Dragon Ball Z: Kakarot (XB1) Review


I will save any potential reader a ton of time and just say that Dragon Ball Z: Kakarot is only for fans of Dragon Ball Z. Whether it be hardcore fans or people like me who grew up watching the series, this game is not going to convince anyone who doesn’t already have some fondness for the absurdity that is Dragon Ball Z to become a fan.

Kakarot is a full retelling of the original Dragon Ball Z series, from the beginning to the Buu Saga, with some reduction of bloat as well as some expanding on character backgrounds. Presented as an RPG fighting game, Kakarot is more of a fighting game with the baggage of an RPG. It is by no means bad, but I found myself wondering why certain decisions were made.

MSRP: $59.99
PRICE I’D PAY: $39.99

The combat portions are definitely the meat of the game. Combat is fast and fun and takes place in a 3D environment. Special moves are done by holding a shoulder button and then selecting one of four equipped attacks mapped to the face buttons. Items can be used to heal and to cause different effects. By holding a trigger the game locks motion to vertical and horizontal movement as if to strafe around the enemy in a 3D space. Pressing up on the analog stick would normally move my character towards the enemy, but with the trigger held up meant I was moving upwards above the enemy. Dodging and attacking feels fantastic, and it should for a game based on a series that centered on fighting. Overall, this is where I enjoyed Kakarot the most. Fighting the battles I watched on TV over 20 years ago felt way better than I would’ve expected.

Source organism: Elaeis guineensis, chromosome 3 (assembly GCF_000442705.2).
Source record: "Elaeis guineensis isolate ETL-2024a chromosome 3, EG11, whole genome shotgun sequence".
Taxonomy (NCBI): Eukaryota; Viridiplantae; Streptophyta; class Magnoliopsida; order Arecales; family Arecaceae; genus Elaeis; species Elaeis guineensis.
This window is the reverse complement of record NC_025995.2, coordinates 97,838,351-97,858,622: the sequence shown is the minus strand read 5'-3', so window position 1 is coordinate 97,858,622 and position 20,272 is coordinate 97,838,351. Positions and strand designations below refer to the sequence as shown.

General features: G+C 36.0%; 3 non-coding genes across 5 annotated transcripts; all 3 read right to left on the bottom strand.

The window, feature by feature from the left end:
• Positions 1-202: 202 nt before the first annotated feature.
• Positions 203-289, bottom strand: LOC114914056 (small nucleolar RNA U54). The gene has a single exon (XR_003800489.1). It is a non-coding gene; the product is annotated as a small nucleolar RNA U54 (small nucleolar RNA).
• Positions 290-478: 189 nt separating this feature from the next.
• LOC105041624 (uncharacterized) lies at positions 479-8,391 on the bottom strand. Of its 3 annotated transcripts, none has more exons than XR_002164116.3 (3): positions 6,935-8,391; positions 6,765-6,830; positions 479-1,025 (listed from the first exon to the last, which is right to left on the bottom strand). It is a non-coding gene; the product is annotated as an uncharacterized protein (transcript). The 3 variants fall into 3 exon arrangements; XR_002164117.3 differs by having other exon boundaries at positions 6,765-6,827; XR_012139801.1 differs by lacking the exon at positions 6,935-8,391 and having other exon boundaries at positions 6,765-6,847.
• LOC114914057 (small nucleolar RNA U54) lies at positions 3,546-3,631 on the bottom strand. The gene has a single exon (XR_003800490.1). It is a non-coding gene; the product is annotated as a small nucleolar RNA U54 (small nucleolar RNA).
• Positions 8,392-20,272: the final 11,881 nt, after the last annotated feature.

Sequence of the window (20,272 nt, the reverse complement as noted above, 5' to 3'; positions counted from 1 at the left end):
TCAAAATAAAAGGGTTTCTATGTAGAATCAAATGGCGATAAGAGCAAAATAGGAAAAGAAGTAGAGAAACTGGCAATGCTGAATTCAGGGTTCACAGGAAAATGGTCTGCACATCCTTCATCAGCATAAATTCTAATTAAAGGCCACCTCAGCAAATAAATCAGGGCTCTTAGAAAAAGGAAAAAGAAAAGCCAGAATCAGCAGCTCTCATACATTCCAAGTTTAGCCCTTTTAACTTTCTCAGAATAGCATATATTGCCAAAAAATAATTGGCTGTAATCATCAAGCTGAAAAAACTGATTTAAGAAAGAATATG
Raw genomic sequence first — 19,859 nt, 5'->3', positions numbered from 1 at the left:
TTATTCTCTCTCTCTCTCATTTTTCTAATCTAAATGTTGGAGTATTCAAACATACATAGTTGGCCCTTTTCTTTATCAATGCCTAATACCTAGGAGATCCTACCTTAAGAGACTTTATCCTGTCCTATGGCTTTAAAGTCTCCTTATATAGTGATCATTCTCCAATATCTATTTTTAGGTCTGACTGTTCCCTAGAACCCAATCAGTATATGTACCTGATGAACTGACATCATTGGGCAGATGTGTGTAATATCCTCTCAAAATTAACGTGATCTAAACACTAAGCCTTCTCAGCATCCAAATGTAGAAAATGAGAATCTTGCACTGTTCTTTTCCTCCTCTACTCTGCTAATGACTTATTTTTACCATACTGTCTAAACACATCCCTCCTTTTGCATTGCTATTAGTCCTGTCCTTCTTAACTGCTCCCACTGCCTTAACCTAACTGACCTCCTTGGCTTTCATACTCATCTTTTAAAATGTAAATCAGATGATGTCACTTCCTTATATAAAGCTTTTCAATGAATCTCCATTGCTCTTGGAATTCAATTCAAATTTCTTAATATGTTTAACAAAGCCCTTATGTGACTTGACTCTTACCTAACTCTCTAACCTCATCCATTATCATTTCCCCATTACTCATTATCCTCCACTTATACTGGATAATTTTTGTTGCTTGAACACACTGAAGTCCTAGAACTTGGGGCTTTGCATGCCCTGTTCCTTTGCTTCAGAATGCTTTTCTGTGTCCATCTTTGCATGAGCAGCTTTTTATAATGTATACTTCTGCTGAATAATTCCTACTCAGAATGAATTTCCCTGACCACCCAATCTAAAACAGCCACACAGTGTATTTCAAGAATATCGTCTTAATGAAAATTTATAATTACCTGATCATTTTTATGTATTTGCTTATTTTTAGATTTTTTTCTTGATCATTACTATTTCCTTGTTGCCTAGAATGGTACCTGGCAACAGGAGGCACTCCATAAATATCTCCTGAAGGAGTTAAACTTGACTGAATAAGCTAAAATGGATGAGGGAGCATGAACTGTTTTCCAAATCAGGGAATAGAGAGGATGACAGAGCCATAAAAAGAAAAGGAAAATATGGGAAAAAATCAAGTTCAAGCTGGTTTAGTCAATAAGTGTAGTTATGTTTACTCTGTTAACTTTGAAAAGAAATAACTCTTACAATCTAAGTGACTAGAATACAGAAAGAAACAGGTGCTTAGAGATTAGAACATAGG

Now for my real issue: the RPG parts of this game are undercooked. I’m going to use that last sentence to segue into the cooking elements. Raw ingredients can be eaten as is or can be cooked into dishes for better bonuses, while those dishes can then be made into full course meals but only when visiting Chi-Chi. Some give temporary bonuses while others provide permanent ones, and while that’s great, I rarely found myself having to engage with the mechanic. If I don’t have to engage with cooking there’s little reason to engage with the gathering of materials which means I didn’t find it necessary to fish (its own minigame) or hunt (simply pressing a button when near animals or fighting dinosaurs).

Exploring the world is neat because I can fly and run around large open areas from Dragon Ball Z and sometimes take on side quests, but I wish there were more side quests or rather more interesting side quests. At times it feels like the world is very big and yet there isn’t a lot to do in it. Random battles happen but the enemies are nowhere near as interesting to fight as the bosses. The main focus of the open world is to collect orbs that are used to level up moves, but moves are rarely unlocked with experience but rather story beats (which is staying true to the original series) which meant I stockpiled orbs to the point where I had more orbs than I can spend, which means flying around isn’t even required of me anymore because there’s nothing to do in the world until I hit that next story beat.